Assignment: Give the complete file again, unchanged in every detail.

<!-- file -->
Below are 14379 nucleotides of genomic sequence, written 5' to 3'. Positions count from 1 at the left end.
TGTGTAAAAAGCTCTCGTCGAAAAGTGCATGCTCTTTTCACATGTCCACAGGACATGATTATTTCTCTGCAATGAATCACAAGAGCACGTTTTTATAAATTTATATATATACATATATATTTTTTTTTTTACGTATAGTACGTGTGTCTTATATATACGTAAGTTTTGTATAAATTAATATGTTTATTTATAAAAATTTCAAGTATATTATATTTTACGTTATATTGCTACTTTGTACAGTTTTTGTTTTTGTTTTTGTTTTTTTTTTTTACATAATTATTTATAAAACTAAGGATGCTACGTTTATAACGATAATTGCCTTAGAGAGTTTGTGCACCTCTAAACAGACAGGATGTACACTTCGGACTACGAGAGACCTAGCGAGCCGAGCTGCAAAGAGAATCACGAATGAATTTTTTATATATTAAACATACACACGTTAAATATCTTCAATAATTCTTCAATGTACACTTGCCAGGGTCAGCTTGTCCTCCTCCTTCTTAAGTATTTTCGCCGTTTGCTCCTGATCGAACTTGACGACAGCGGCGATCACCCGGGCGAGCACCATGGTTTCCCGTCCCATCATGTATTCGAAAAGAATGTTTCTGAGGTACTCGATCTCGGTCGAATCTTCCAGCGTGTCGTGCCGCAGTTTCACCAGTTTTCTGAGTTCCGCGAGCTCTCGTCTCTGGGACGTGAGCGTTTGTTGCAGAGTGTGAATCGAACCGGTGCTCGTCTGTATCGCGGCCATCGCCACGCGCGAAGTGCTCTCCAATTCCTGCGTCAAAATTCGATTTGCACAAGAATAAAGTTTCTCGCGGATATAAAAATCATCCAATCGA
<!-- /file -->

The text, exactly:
Below are 14379 nucleotides of genomic sequence, written 5' to 3'. Positions count from 1 at the left end.
TGTGTAAAAAGCTCTCGTCGAAAAGTGCATGCTCTTTTCACATGTCCACAGGACATGATTATTTCTCTGCAATGAATCACAAGAGCACGTTTTTATAAATTTATATATATACATATATATTTTTTTTTTTACGTATAGTACGTGTGTCTTATATATACGTAAGTTTTGTATAAATTAATATGTTTATTTATAAAAATTTCAAGTATATTATATTTTACGTTATATTGCTACTTTGTACAGTTTTTGTTTTTGTTTTTGTTTTTTTTTTTTACATAATTATTTATAAAACTAAGGATGCTACGTTTATAACGATAATTGCCTTAGAGAGTTTGTGCACCTCTAAACAGACAGGATGTACACTTCGGACTACGAGAGACCTAGCGAGCCGAGCTGCAAAGAGAATCACGAATGAATTTTTTATATATTAAACATACACACGTTAAATATCTTCAATAATTCTTCAATGTACACTTGCCAGGGTCAGCTTGTCCTCCTCCTTCTTAAGTATTTTCGCCGTTTGCTCCTGATCGAACTTGACGACAGCGGCGATCACCCGGGCGAGCACCATGGTTTCCCGTCCCATCATGTATTCGAAAAGAATGTTTCTGAGGTACTCGATCTCGGTCGAATCTTCCAGCGTGTCGTGCCGCAGTTTCACCAGTTTTCTGAGTTCCGCGAGCTCTCGTCTCTGGGACGTGAGCGTTTGTTGCAGAGTGTGAATCGAACCGGTGCTCGTCTGTATCGCGGCCATCGCCACGCGCGAAGTGCTCTCCAATTCCTGCGTCAAAATTCGATTTGCACAAGAATAAAGTTTCTCGCGGATATAAAAATCATCCAATCGA